From the Roman Empire to Vatican City
Trip Start Mar 25, 2012
12Trip End May 01, 2012
Map your own trip!
Show trip route
So after my initial day of seeking out the hidden treasures of Rome, I spent my second day seeing its grandest ancient sights.
First up was one everyone should recognize.
The Colosseum was built in 80 A.D. and could accommodate 50,000
spectators hungry for violence. How such a vast structure was built so
long ago is unimaginable and the sight really does live up to the hype.
But a site even more impressive than the Colosseum is right next door.
Yes its a pile of ruins. But these are the ruins of what was once the center of the civilized world. It was ancient Rome's political, religious and commercial center. With the right guide book (or even better an audio guide) these piles of stone and brick allow you to visualize what Ceaser's Rome was like. It's moving stuff for a fan of history like me. I enjoyed it much more than I thought I would. You really begin to understand the grandeur of an empire that still affects our lives today.
Next I visited the Capitoline Museums. A collection of Art worth seeing on its own, but the temporary special exhibit was the real highlight.
I spent the rest of day two looking at some more of Rome's fantastic churches, but it was on Day 3 that I saw the grandest church of them all.
Technically Saint Peter's Basilica isn't in Rome. Vatican city was given autonomous status by Mussolini in exchange for support of his dictatorship in 1929. Of course, well before that, Rome was a member of the Papal states back when the Vatican had some serious power (political and military might, in addition to its religious authority).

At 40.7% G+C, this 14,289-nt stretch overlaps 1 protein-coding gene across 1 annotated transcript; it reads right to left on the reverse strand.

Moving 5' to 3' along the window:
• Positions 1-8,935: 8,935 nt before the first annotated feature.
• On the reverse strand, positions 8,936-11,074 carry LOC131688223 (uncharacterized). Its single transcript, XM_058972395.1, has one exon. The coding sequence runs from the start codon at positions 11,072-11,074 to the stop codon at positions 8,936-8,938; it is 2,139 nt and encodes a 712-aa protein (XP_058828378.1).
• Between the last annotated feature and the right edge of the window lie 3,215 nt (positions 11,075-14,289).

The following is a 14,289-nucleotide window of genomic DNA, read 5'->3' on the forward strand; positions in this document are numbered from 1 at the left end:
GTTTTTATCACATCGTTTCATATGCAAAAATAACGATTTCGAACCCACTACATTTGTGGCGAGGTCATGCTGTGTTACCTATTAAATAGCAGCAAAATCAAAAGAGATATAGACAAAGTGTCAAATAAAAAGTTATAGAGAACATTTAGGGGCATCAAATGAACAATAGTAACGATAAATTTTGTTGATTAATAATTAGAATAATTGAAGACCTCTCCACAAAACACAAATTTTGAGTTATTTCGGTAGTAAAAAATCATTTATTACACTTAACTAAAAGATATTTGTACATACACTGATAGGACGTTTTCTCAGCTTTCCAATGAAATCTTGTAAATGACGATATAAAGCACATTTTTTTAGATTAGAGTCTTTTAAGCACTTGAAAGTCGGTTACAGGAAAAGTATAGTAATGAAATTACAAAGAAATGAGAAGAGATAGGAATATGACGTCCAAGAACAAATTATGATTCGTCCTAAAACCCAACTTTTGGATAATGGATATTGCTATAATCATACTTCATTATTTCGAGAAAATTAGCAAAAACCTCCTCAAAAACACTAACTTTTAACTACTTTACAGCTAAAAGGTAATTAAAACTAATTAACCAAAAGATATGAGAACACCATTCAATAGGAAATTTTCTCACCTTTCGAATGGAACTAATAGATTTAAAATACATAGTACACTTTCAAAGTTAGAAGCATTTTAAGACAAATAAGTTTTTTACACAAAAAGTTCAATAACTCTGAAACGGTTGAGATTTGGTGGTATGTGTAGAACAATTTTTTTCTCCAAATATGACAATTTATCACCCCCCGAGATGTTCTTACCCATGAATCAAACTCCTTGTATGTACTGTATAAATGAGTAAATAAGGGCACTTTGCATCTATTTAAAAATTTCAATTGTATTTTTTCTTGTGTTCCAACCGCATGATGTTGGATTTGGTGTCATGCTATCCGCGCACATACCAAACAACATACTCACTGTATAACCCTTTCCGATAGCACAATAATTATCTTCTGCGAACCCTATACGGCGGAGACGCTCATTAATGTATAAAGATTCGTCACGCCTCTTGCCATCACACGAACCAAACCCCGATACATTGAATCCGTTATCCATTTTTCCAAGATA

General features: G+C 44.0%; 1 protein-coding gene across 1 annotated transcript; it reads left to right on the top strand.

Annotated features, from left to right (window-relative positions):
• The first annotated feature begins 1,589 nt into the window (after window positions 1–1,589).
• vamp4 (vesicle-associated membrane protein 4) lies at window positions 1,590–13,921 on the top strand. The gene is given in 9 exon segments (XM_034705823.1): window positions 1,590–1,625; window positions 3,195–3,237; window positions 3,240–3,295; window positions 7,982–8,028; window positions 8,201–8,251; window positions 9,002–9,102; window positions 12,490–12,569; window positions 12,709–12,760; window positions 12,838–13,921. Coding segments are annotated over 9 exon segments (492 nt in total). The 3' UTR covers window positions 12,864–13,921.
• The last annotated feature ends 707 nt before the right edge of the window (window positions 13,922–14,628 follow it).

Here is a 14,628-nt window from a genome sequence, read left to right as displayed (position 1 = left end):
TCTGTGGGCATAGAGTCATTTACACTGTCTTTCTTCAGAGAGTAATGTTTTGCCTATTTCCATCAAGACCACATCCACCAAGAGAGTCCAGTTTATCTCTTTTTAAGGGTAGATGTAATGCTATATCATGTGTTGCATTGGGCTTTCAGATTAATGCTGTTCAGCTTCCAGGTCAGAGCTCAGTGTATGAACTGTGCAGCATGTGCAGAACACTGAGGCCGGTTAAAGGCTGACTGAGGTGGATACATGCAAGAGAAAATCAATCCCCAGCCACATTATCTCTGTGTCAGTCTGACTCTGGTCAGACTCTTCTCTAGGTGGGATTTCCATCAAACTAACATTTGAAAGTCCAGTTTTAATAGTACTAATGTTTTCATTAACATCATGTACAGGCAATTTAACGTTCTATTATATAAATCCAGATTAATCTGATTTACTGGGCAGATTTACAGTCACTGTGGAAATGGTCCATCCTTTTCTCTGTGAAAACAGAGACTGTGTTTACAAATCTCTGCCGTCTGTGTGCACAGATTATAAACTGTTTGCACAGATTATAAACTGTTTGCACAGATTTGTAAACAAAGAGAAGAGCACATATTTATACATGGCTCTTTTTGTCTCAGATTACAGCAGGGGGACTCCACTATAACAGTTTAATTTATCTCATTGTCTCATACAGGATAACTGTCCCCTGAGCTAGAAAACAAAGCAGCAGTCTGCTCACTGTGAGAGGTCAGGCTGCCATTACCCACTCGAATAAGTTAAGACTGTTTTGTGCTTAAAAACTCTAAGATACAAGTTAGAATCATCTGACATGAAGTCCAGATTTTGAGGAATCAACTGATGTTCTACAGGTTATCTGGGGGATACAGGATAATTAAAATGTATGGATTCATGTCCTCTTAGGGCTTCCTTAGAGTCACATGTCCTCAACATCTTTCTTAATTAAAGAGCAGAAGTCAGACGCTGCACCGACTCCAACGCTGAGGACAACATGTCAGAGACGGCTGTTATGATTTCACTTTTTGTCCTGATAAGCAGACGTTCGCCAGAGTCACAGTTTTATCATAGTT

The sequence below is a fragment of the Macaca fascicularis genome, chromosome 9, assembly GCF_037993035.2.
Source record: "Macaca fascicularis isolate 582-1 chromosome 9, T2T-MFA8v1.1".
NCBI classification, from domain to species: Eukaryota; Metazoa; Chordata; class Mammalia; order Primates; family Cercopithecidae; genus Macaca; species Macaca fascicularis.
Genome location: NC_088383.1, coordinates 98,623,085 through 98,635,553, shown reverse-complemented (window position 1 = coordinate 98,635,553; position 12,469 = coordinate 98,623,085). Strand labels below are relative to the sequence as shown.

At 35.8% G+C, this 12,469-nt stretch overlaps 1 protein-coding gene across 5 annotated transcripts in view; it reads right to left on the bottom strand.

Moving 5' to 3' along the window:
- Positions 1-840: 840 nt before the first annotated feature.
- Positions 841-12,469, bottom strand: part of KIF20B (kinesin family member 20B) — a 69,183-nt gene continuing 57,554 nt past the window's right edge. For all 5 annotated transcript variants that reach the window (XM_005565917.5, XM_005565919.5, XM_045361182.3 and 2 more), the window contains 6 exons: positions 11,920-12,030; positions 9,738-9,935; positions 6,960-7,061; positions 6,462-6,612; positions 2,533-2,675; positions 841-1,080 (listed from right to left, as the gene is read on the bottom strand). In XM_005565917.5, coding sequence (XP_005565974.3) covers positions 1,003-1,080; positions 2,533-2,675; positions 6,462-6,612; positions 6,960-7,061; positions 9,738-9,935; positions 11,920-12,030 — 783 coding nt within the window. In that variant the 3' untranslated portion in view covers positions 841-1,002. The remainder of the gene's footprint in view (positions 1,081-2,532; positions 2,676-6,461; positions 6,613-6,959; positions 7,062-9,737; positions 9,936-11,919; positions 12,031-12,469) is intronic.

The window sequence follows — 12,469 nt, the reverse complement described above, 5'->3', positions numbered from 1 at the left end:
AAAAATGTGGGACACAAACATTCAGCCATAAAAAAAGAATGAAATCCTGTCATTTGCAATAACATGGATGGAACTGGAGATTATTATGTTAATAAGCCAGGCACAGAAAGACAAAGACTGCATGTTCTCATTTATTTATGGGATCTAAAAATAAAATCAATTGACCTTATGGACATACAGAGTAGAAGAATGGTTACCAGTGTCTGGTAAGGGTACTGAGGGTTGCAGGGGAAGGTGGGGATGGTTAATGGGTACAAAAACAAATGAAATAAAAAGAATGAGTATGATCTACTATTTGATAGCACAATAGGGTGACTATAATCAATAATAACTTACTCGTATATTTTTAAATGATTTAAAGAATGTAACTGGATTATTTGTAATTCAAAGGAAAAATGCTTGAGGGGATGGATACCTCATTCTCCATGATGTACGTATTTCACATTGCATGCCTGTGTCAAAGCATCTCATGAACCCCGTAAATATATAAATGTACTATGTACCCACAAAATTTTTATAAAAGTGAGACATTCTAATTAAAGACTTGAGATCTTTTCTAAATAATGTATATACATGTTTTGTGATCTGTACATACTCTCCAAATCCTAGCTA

St. Peters is indescribably huge. Truly awe inspiring. I think its safe to say it must be one of the
After spending an hour in the church, I walked around the corner to the Vatican Museums. Its highlight are the old papal apartments with beautiful Renaissance frescoes painted on the walls by Raphael. Oh, and also a relatively small room that packs a big punch. The Sistine Chapel. I spent about 30 minutes in the chapel and could probably have spent over an hour more. There are no words to describe its beauty, and because there are no photos allowed inside I would advise you to just google it. Although I imagine its image is familiar to just about everyone.
By the afternoon of my third full day in Rome, I was exhausted. The noise and congestion of the city was wearing me out, so I spent the majority of my afternoon and evening in the Borghese Gardens. Also I had a reservation to see what ended up being the greatest museum I have ever seen. The Borghese Gallery.
Its not a massive collection and it isn't particularly varied in its masterpieces, but what makes it so wonderful is the environment in which you view the art is so well executed. It its the former villa of a wealthy cardinal who had it built in the early 17th century.
As I said before, Rome is a hectic and crazy place. Its historical significance in the world is cemented and that creates an interesting atmosphere. New York City works hard to impress you with its size. Its tall buildings are imposing and makes you feel small in comparison. Rome on the other hand doesn't need to impress you. Its already content with what it is and once was. Rome's history is what makes you feel small here. You realize that for 2500 years people have been living here, eventually spreading out to rule the civilized world. As a city on the whole, it is crowded and chaotic and dirty. But its role in shaping the history of humanity makes this city of many layers absolutely worth the trip. Just maybe not as a first stop in Europe. If I could do it again, I would probably choose a city less intense to fly into.
Next up is the great birthplace of the Renaissance. The Tuscan city of Florence.
Note: I am a few days behind on posting some of these updates. Mainly due to the fact I am limited in time (and wifi) at the moment. But better late than never right?